Statistical analyses

Descriptive statistics were used to examine the frequency of patronizing different types of food store and the reasons for patronizing different outlet types for large and small shopping trips. Data from respondents to the simple and enhanced surveys were analysed together, except for dietary data derived from travel diaries, which were analysed only for the enhanced survey respondents. Generalized estimating equation models, which account for the nested structure of the data (individuals nested within households), were used to examine associations between frequency of patronizing different types of food store and dietary and weight-related outcomes. Age, sex, household income, household size and education were included as covariates in all models.

The statistical software package SAS® version 9·3 was used for all analyses; PROC GENMOD was used to create the generalized estimating equation models. PROC SURVEYREG using households as primary sampling units was also run for analyses with continuous outcome variables for comparison. Both sets of analyses provided almost identical estimates and P values. Estimates from the generalized estimating equation models are presented here. BMI and WC variables were slightly skewed and a two-step transformation was used to improve variable normality( 46 ). Dietary analyses excluded outliers (those with implausible energy intake, defined as those who reported consuming <418·4 kJ (<100 kcal) or >41840 kJ (>10000 kcal) per day, n 21). Similarly, those with BMI>50 kg/m2 were excluded from analyses as outliers (n 16). Data from participants with complete data on all variables of interest were included in each analysis (exact analytic sample sizes are noted in results tables). Pairwise deletion was used to increase power of the tests by maximizing all data available on an analysis-by-analysis basis. The proportion of complete cases ranged from 85 % (BMI analyses) to 99 % (energy (kcal), saturated fat and sodium intake analyses). Survey weights were constructed for participating households and individuals. Basic inflation survey weights were the reciprocals of the inclusion probabilities. Household weights were then calibrated to sum to assumed totals in quota cells from 2006 census data (the most recent census data available at the time), while the individual weights were calibrated to sum to assumed totals for sex and age group from 2006 census data for the Kitchener Census Metropolitan Area. Data were weighted to reflect census 2006 proportions within walkability areas. A stringent P<0·01 was considered statistically significant to account for the possibility of falsely rejecting the null hypothesis given that multiple tests were conducted. Data were analysed in 2015.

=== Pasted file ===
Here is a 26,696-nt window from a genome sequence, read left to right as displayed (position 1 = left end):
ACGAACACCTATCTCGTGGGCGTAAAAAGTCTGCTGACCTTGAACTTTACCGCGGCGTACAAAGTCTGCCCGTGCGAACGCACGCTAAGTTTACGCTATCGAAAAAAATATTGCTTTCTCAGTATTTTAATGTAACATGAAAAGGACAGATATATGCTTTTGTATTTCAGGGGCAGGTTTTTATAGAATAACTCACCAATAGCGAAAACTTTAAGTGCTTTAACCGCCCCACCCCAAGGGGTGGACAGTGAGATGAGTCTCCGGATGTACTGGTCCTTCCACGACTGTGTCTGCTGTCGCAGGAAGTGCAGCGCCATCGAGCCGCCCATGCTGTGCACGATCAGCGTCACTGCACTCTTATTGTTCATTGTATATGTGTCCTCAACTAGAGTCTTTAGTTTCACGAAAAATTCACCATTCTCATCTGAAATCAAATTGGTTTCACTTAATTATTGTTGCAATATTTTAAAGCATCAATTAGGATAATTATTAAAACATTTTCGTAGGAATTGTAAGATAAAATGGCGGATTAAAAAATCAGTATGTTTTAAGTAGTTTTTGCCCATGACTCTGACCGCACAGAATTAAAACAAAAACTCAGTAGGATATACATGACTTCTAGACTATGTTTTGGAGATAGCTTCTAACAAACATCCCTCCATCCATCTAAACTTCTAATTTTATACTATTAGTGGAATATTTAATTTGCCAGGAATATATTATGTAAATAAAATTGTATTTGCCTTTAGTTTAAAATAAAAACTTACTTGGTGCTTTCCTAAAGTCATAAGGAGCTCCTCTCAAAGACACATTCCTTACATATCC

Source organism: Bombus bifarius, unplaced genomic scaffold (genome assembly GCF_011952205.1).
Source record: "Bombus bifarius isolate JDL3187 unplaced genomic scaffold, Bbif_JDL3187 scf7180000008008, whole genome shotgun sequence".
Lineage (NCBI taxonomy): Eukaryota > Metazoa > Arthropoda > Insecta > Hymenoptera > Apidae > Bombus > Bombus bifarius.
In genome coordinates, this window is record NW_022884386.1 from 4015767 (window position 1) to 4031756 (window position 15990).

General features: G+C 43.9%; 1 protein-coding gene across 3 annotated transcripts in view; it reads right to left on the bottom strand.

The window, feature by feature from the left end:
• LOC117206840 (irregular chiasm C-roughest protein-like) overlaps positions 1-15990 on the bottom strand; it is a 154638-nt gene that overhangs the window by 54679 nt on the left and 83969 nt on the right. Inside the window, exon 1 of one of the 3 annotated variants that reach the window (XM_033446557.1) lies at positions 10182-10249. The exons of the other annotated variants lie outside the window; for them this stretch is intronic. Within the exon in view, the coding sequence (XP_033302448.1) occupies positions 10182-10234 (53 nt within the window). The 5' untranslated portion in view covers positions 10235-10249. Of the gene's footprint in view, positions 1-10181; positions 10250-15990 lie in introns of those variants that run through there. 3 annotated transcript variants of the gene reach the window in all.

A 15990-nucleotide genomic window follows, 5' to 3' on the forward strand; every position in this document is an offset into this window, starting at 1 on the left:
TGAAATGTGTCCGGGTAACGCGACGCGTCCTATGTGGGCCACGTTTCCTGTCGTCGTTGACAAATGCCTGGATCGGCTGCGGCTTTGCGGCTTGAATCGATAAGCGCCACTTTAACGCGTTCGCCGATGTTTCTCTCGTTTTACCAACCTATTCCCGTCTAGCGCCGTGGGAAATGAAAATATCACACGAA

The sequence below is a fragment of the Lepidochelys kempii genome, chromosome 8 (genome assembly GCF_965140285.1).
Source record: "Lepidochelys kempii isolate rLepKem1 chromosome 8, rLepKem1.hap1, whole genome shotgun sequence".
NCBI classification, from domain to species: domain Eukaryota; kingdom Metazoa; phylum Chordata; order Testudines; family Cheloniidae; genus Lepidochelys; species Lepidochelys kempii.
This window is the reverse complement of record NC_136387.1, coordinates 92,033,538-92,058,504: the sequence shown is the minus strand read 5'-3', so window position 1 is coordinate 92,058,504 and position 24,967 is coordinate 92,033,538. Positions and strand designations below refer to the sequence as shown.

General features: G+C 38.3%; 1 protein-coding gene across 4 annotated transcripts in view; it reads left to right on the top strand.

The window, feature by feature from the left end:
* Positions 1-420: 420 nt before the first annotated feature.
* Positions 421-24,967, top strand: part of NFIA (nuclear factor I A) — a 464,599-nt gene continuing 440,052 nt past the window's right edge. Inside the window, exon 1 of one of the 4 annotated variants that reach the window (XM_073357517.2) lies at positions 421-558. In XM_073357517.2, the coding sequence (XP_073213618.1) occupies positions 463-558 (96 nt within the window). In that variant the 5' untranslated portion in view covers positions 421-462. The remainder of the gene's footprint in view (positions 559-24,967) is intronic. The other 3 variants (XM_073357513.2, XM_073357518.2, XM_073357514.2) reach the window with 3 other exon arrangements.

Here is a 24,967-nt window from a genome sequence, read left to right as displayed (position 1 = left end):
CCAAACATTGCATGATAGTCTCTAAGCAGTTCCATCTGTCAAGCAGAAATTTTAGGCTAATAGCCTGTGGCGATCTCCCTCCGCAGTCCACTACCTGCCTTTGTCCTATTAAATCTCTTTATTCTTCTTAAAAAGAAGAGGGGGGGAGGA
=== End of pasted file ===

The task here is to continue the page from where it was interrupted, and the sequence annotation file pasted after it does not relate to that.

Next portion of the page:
Sample characteristics of the full sample and the sample completing two-day food records (complex sample) are presented in Table 1.

Table 1 Sample characteristics, NEWPATH study, Region of Waterloo, Ontario, Canada, 2009/2010

HEI-C, Healthy Eating Index for Canada; FV, fruit and vegetable; WC, waist circumference; n/a, not applicable.

Data are presented as weighted mean and standard deviation or percentage.

Frequency of patronizing different types of food store

The percentage of participants who shopped at least once per week at each type of food store was 90·6 % for supermarkets, 16·1 % for supercentres, 10·4 % for convenience stores, 7·9 % for specialty stores, 7·4 % for farmers’ markets, 0·5 % for home delivery, 0·5 % for food co-ops and 0·3 % for food banks (see Table 2).

Table 2 Weighted* percentage of frequency of shopping at different types of food store (n 2596), NEWPATH study, Region of Waterloo, Ontario, Canada, 2009/2010

* Percentages were weighted by the household inflation weights to account for sample stratification and to represent the population of the three cities according to walkability of the neighbourhood, household size and household income.

Percentages are among respondents who had complete data for survey items (i.e. they do not include missing values). Missing values ranged from sixty-six missing responses for supermarkets (2·5 %) to 144 missing responses (5·5 %) for food banks.

Reasons for patronizing different types of food store for large and small shopping trips

Table 3 provides the percentage of main food shoppers choosing each reason as one of their top three reasons for food store selection by food store type for large and small shopping trips. For large food shopping trips, the most popular reasons for choosing a specific supermarket were proximity, food quality and price. For supercentres, price was the most commonly reported reason, followed by convenient hours and proximity. Respondents commonly reported choosing convenience stores based on proximity (85·8 %) and convenient hours (83·8 %). Participants reported choosing farmers’ markets because of food quality (90·5 %) and to ‘buy local’ (77·8 %). Sale of specific foods and food quality were the most commonly reported reasons for selecting specialty stores.